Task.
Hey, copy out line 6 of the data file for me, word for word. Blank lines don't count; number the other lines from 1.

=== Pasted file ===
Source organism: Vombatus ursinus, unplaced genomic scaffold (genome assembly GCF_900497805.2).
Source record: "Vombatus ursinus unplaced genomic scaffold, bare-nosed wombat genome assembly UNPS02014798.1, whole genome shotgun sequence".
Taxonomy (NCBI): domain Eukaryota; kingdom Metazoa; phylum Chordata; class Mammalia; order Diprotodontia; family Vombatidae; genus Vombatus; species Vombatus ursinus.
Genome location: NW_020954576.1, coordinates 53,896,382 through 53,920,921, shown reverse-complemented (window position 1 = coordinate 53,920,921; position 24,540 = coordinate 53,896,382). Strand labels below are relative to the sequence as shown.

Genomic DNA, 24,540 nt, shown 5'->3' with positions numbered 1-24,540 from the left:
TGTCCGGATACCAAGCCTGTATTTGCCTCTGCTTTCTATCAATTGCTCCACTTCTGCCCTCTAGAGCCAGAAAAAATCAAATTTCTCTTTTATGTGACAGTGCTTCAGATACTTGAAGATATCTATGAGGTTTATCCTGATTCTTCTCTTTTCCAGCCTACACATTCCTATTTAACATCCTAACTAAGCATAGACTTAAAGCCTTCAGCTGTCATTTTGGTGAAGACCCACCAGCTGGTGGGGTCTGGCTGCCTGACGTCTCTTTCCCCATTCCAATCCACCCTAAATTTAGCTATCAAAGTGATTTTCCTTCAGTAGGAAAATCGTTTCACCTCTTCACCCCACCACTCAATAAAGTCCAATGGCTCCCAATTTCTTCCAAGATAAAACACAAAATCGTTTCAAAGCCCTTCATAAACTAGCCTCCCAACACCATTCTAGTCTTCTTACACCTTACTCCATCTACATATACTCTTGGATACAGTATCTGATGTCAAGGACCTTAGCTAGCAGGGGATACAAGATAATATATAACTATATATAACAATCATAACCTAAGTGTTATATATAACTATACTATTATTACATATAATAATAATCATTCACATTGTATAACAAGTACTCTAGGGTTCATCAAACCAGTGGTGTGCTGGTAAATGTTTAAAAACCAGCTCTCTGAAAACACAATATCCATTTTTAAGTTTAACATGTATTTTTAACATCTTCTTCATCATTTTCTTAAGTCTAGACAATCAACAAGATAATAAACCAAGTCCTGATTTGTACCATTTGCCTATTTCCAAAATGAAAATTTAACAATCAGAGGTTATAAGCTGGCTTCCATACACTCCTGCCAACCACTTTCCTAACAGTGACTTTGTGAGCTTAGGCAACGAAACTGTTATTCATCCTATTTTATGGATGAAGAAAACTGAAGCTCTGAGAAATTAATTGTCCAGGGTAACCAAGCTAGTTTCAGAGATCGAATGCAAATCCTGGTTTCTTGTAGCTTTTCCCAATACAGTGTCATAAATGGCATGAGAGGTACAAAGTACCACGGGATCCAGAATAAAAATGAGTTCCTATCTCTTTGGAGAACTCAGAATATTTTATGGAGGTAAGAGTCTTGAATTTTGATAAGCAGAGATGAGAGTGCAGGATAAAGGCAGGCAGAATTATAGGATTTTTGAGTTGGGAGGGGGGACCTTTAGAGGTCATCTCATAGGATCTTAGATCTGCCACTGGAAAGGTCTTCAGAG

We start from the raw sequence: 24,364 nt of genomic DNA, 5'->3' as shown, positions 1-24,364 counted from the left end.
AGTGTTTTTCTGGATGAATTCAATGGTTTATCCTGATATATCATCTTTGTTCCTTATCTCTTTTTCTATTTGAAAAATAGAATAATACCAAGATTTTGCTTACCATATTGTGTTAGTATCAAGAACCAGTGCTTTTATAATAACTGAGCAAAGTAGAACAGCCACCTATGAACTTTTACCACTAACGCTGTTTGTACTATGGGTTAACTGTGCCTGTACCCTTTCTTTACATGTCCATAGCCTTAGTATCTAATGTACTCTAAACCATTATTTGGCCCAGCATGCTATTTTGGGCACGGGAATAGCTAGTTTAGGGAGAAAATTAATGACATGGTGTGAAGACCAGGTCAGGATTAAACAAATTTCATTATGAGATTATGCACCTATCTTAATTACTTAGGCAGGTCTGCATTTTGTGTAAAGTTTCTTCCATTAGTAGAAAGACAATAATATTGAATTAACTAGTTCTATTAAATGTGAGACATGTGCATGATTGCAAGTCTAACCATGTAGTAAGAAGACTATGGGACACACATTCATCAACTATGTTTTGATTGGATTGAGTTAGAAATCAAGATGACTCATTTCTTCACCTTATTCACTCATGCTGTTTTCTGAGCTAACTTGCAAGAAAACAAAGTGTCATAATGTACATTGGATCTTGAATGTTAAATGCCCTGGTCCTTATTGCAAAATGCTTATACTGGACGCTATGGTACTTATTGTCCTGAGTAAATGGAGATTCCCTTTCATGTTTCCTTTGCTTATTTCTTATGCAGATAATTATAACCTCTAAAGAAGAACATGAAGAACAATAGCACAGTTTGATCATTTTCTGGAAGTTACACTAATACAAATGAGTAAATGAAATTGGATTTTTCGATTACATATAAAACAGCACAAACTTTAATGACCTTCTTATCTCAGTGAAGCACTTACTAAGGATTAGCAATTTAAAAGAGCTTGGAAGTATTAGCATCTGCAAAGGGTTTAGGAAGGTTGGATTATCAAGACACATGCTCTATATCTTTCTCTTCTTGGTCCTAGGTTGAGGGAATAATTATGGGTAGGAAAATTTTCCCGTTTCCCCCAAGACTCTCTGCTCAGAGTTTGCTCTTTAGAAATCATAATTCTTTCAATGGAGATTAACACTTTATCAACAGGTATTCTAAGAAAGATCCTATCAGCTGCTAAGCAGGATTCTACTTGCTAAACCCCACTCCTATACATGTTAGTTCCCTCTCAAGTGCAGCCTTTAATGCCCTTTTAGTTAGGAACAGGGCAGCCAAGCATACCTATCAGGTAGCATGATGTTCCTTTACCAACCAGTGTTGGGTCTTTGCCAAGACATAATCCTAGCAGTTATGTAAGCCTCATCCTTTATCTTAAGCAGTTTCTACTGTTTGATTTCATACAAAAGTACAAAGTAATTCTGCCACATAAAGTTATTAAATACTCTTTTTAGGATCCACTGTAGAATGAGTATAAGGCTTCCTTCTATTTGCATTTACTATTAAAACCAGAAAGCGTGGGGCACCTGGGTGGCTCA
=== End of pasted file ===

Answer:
TGTCCGGATACCAAGCCTGTATTTGCCTCTGCTTTCTATCAATTGCTCCACTTCTGCCCTCTAGAGCCAGAAAAAATCAAATTTCTCTTTTATGTGACAGTGCTTCAGATACTTGAAGATATCTATGAGGTTTATCCTGATTCTTCTCTTTTCCAGCCTACACATTCCTATTTAACATCCTAACTAAGCATAGACTTAAAGCCTTCAGCTGTCATTTTGGTGAAGACCCACCAGCTGGTGGGGTCTGGCTGCCTGACGTCTCTTTCCCCATTCCAATCCACCCTAAATTTAGCTATCAAAGTGATTTTCCTTCAGTAGGAAAATCGTTTCACCTCTTCACCCCACCACTCAATAAAGTCCAATGGCTCCCAATTTCTTCCAAGATAAAACACAAAATCGTTTCAAAGCCCTTCATAAACTAGCCTCCCAACACCATTCTAGTCTTCTTACACCTTACTCCATCTACATATACTCTTGGATACAGTATCTGATGTCAAGGACCTTAGCTAGCAGGGGATACAAGATAATATATAACTATATATAACAATCATAACCTAAGTGTTATATATAACTATACTATTATTACATATAATAATAATCATTCACATTGTATAACAAGTACTCTAGGGTTCATCAAACCAGTGGTGTGCTGGTAAATGTTTAAAAACCAGCTCTCTGAAAACACAATATCCATTTTTAAGTTTAACATGTATTTTTAACATCTTCTTCATCATTTTCTTAAGTCTAGACAATCAACAAGATAATAAACCAAGTCCTGATTTGTACCATTTGCCTATTTCCAAAATGAAAATTTAACAATCAGAGGTTATAAGCTGGCTTCCATACACTCCTGCCAACCACTTTCCTAACAGTGACTTTGTGAGCTTAGGCAACGAAACTGTTATTCATCCTATTTTATGGATGAAGAAAACTGAAGCTCTGAGAAATTAATTGTCCAGGGTAACCAAGCTAGTTTCAGAGATCGAATGCAAATCCTGGTTTCTTGTAGCTTTTCCCAATACAGTGTCATAAATGGCATGAGAGGTACAAAGTACCACGGGATCCAGAATAAAAATGAGTTCCTATCTCTTTGGAGAACTCAGAATATTTTATGGAGGTAAGAGTCTTGAATTTTGATAAGCAGAGATGAGAGTGCAGGATAAAGGCAGGCAGAATTATAGGATTTTTGAGTTGGGAGGGGGGACCTTTAGAGGTCATCTCATAGGATCTTAGATCTGCCACTGGAAAGGTCTTCAGAG